Phil Jones: “The challenge with categorising companies by their turnover means that we’re determining what is important, not the company. Categorisation has a primary use for companies and that is getting business and a primary use for Wired Sussex which is understanding our sector so as to more effectively support it. We shouldn’t just fuse them together.”

Gilly Bartrip: “If we had a company that was going to relocate here from abroad – how would you describe what the sector already is in the city in a way that would attract other investors?”

Phil Jones: “We already do that – that’s a different use of the information and we structure what we say depending on the inward investor. One of the challenges of how much difference Wired Sussex makes is that it is not easily quantifiable, often we bring people together and hear later of the success creating by doing that.”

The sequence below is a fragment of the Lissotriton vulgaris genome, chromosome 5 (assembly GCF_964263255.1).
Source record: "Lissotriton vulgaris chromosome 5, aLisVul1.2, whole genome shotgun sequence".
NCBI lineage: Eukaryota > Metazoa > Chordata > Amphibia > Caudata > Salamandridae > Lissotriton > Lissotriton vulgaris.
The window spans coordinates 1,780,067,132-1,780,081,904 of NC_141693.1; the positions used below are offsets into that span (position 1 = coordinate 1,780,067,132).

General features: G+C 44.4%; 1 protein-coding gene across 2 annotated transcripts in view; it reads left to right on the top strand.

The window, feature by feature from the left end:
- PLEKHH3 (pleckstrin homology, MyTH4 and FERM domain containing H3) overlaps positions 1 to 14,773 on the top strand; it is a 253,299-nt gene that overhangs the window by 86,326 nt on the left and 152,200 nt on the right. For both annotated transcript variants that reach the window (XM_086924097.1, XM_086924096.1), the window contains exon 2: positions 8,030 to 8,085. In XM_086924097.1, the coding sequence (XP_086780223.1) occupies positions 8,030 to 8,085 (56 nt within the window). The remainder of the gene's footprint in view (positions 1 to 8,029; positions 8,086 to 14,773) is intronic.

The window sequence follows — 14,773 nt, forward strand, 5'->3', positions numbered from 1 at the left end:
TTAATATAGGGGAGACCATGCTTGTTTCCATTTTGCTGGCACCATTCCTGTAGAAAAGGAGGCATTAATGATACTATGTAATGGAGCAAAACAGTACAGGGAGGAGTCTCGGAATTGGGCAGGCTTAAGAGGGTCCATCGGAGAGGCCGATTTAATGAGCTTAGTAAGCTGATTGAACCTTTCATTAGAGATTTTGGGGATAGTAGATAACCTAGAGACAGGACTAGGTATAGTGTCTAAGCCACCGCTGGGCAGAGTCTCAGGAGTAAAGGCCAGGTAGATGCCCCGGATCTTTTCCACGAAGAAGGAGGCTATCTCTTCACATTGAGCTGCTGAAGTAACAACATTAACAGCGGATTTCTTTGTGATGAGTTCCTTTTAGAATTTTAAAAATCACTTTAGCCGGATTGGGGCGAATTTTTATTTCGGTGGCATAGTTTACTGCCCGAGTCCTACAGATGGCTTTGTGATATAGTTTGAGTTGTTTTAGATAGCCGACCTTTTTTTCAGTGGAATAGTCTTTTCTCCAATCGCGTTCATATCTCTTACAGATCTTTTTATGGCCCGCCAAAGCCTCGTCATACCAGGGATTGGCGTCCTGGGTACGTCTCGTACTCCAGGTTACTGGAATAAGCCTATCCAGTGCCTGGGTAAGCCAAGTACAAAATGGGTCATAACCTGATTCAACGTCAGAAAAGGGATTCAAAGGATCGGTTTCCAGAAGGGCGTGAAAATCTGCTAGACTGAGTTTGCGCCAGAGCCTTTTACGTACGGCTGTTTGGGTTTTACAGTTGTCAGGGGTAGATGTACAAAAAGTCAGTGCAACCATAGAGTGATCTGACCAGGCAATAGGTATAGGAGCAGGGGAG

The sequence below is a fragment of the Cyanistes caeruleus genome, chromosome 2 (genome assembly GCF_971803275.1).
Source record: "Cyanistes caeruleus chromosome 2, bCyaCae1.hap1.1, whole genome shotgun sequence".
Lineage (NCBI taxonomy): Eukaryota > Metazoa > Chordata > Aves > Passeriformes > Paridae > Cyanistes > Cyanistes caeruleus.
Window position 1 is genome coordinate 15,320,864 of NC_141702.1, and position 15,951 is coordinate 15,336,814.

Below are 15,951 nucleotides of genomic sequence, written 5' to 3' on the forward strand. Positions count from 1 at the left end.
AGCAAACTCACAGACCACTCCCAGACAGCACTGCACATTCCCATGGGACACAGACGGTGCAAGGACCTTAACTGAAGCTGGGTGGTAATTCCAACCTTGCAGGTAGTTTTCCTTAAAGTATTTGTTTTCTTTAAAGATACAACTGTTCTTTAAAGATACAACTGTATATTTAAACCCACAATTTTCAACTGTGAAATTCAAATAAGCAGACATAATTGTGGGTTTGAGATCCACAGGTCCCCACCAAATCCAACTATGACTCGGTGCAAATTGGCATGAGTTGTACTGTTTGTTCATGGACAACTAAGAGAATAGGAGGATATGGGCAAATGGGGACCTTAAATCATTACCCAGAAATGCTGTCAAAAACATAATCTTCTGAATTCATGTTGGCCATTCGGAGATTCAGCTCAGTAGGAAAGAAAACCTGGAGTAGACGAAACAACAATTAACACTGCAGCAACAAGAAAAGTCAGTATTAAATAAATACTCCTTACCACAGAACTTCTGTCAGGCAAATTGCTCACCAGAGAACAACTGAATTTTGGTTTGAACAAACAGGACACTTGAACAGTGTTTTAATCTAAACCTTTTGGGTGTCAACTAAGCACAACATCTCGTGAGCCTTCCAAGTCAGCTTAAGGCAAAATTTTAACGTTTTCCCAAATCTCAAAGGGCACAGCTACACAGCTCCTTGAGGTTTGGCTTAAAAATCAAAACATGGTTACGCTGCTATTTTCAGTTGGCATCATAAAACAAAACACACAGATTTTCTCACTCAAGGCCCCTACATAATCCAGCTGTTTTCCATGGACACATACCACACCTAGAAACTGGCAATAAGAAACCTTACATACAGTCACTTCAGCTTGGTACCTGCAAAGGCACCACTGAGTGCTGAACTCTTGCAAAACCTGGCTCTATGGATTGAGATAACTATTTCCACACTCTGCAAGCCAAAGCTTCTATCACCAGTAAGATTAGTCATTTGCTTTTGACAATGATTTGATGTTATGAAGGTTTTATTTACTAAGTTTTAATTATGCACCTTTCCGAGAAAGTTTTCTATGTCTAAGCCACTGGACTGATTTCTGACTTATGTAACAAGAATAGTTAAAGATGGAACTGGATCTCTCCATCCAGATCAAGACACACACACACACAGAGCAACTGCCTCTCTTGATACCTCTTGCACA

Arjo Ghosh: “Some of those intangibles like collaboration and innovation – it would be great to be putting that foot forward – the Brighton ecology is collaborative and we play this part in it. Collaboration, innovation and creative thinking have productivity as a measure of success.”

Simon Conroy: “If we could extend it forward we have the ability to increase the Gross Value Add of the sector. The amount of cross referring and creating partnerships we could do if you could push that level of perfect knowledge across those 1,000+ members in Brighton. Madgex work most closely with people who left the company to set up their own companies doing completely different things as Madgex know exactly what their skills are and they cross refer them in – if this could be done across the whole of Brighton and the wider district that would be fantastic.”

About the author

Phil Jones

Hi, I'm the Managing Director of Wired Sussex, overseeing our strategy as an organisation and work to promote our membership and its needs to local, national and international stakeholders, including government.